The first thing we need to have or create as a scrum team is trust, trust in each other and trust in the quality of our product. Therefore we need to discuss quality & test strategy and -approach as a team and capture this in the Definition of Ready and Definition of Done. Because we have to deliver every 2 weeks, we need to know what the quality of our product is at any time of the day and for that, we need to have insights & metrics. In order to make sure the idea or user story is something that’s well thought of and will add value for the customer, we need to look at the big picture and ask all the questions that no one dares to ask or think of.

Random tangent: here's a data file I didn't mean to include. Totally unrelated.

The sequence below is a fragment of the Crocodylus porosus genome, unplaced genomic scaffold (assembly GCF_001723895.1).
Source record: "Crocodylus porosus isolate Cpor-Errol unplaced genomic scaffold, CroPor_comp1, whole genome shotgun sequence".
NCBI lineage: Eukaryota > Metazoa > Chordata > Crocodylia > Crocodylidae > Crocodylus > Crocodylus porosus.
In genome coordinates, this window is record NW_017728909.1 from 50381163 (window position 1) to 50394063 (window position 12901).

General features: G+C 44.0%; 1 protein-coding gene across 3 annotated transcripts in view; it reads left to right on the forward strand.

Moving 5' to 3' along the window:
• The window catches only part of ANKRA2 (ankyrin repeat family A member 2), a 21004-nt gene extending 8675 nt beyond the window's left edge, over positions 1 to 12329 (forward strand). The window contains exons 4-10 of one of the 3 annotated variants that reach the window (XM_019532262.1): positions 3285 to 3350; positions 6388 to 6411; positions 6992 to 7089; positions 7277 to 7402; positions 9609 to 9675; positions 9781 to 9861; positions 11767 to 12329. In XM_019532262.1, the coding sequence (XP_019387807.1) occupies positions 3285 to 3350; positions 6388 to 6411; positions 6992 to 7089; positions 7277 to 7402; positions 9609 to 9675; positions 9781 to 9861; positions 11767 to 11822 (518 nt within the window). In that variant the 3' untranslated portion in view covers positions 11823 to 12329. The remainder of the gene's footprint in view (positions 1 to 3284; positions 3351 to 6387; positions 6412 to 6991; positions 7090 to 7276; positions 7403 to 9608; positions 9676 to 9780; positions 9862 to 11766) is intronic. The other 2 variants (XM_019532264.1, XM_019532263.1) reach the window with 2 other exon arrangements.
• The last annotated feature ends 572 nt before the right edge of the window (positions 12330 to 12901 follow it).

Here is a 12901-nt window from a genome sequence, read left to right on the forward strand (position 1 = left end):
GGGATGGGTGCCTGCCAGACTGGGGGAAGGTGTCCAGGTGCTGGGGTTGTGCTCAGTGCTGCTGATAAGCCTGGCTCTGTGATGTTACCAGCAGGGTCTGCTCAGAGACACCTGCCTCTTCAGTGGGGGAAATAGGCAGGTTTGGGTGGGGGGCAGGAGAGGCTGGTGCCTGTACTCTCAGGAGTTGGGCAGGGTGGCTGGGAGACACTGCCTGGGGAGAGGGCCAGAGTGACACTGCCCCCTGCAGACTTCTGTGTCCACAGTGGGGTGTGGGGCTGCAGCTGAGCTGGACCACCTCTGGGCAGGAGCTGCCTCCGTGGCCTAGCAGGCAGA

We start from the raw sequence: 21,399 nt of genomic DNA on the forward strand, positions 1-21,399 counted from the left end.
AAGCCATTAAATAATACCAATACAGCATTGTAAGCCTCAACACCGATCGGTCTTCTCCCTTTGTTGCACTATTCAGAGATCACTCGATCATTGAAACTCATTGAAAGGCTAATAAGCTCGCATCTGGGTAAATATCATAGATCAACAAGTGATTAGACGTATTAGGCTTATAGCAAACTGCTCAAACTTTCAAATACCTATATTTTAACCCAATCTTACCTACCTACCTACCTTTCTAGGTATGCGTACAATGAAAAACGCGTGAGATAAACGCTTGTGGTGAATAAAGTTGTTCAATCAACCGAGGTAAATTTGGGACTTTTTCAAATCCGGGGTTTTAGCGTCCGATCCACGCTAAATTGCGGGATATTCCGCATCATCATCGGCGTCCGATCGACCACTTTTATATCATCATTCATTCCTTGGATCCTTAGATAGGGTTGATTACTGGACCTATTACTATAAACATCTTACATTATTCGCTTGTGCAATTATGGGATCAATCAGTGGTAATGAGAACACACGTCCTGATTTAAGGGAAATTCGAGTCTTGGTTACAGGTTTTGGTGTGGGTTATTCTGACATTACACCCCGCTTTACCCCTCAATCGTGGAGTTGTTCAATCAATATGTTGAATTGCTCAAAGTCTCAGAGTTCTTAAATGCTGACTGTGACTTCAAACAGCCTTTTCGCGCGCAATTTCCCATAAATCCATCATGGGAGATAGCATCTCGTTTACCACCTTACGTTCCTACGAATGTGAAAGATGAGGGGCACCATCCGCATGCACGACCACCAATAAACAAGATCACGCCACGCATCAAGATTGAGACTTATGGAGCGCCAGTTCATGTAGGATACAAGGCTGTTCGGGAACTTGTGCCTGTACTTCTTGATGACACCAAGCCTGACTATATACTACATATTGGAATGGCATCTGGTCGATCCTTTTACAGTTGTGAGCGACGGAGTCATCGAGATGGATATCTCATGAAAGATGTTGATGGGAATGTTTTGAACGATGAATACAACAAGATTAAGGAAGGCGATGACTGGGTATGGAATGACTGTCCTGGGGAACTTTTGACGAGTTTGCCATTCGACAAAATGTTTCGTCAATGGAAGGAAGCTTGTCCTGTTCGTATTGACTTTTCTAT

When we start our sprint, we start with the sprint planning. Another very important aspect is highlighted, namely: test automation, because we don’t really have a lot of time to do long manually regression tests, checking and validating if everything works as previously designed and implemented. To implement test automation correctly we try to implement this according to the test automation pyramid. However, a mistake which is often made is that we think that if we automate everything, it will be some “holy solution” to all! Testers are not necessary anymore and we don’t have to manually test anything anymore. Well… I hate to burst your bubble, but all you're doing with test automation is checking if everything works as you expected it to work. And checking is not testing, at least not in the present day we live in. When considering test automation, always focus primarily on risk and value - by focusing on these two points, your automatic test should always remain highly relevant. That’s just a small tip! ;) In order to implement test automation, the tester will need to pair with developers and try to make the whole team aware that testing is a team effort, that should no more result in finger pointing because we are all responsible for the quality of our product.